Rights to Nominate or Designate a Director
The Exchanges will closely review any agreements or issuances to investors that include the power to designate or nominate a director beyond their share ownership. For example, should a company allow an investor to nominate or designate directors at a level which is disproportionately greater than its ownership position, Nasdaq would view that corporate action as disparately reducing the voting power of the other shareholders. For example, if the investor has a 30% ownership interest in the company, it could nominate or designate 30% of the members of the board. The number of directors can be rounded up to next whole number. However, rounding up would not be acceptable where the investor has less than a 50% ownership position but rounding up would allow the investor to nominate or designate a majority of the board.
Likewise, any agreement for the nomination or designation of directors must take into account subsequent reductions in the investor’s voting power. As such, if the investor’s ownership position materially declines, whether through sales by the investor or additional issuances by the company, the investor’s nomination or designation rights should be concomitantly reduced (this is sometimes called a “step-down”). In addition, the agreement with respect to directors should include a minimum level below which the investor would lose these rights.
Dual Classes of Stock
Commentary and guidance in the rules specifically allow for the listing of companies with a dual-class structure, including a class of super voting stock. Where a company has been listed with a dual-class structure, additional issuances of existing super voting stock, including through direct issuances, dividends, or stock options, would not violate the rule.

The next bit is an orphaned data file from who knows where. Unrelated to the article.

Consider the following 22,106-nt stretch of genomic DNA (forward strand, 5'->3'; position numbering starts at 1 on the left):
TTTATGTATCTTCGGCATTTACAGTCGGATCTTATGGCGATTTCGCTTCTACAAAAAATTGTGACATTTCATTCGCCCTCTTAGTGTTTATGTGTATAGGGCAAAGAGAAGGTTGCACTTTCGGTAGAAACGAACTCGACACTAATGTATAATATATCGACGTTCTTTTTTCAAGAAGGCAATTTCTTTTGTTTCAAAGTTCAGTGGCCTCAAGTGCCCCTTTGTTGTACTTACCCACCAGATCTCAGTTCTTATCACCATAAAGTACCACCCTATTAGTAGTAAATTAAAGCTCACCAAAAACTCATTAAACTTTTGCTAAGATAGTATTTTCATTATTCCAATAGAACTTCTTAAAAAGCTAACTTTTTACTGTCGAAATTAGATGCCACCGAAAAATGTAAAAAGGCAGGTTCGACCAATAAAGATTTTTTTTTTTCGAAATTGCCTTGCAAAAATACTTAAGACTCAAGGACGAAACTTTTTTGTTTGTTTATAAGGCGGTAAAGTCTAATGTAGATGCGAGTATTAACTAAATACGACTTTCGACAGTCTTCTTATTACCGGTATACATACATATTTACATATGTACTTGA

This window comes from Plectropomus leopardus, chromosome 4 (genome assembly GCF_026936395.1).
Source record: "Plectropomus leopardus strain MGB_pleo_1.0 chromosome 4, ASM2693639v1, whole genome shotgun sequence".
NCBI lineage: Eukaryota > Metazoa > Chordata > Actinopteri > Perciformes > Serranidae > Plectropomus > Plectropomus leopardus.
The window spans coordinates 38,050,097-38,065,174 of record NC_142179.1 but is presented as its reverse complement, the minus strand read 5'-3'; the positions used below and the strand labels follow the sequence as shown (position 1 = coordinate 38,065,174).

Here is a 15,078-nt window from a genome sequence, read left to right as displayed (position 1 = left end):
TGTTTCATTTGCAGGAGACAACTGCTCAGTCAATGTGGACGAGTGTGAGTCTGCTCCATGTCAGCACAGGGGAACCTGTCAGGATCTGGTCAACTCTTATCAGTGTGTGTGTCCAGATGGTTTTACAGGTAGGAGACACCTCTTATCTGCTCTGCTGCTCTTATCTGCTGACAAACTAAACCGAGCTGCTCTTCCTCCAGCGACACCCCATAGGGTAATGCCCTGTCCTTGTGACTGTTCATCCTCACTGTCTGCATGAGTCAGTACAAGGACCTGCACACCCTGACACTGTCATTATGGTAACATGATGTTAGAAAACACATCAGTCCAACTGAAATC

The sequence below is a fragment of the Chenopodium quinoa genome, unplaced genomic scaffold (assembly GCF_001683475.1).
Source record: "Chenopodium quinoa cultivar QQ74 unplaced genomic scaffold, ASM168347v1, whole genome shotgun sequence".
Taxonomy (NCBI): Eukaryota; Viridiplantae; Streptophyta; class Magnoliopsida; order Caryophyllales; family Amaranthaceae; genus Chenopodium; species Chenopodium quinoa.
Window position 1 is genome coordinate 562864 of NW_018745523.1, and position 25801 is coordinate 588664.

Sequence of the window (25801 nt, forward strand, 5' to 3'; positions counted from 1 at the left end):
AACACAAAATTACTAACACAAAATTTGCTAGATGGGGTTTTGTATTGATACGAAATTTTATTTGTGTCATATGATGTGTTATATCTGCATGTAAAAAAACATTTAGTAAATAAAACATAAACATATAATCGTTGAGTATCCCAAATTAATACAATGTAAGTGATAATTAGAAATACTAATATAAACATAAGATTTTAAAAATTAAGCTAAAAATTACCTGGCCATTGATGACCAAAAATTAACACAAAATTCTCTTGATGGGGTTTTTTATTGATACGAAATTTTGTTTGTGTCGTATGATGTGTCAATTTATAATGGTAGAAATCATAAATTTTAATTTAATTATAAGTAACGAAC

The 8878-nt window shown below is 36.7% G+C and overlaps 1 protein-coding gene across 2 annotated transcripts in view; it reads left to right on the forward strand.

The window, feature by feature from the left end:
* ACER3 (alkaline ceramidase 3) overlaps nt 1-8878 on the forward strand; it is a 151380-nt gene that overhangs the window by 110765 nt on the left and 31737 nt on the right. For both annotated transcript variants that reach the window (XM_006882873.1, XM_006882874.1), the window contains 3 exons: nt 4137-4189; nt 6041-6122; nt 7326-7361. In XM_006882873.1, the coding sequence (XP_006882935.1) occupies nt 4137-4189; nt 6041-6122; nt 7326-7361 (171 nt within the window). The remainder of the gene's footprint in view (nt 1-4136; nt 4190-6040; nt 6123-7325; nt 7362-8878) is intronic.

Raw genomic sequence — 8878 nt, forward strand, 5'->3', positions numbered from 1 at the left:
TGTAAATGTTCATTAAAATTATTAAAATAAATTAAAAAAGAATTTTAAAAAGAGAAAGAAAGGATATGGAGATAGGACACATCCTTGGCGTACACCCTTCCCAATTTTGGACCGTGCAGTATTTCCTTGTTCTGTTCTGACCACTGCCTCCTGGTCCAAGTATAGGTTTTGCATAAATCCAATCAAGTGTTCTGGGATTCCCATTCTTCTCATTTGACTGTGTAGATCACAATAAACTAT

The listing of companies with multiple classes of stock has been a heavily debated topic over the last few years compounded by the rise of tech IPO’s that have gone so far as listing non-voting shares (Snap, Inc., for example). Facebook and Alphabet have dual-class stock structures. Although listed common shareholders have voting rights, the insiders hold substantial control with super-voting preferred stock.
Regulators and insider insiders such as hedge funds and proxy firms have all addressed the issue, with strong opinions. SEC Commissioners Robert Jackson and Kara Stein have both given speeches on the subject. Some company insiders have given into the pressure, such as Zynga’s founder Mark Pincus, who last year announced he will convert his super-voting preferred stock into common stock, eliminating the company’s dual-class structure. For more on this, see HERE.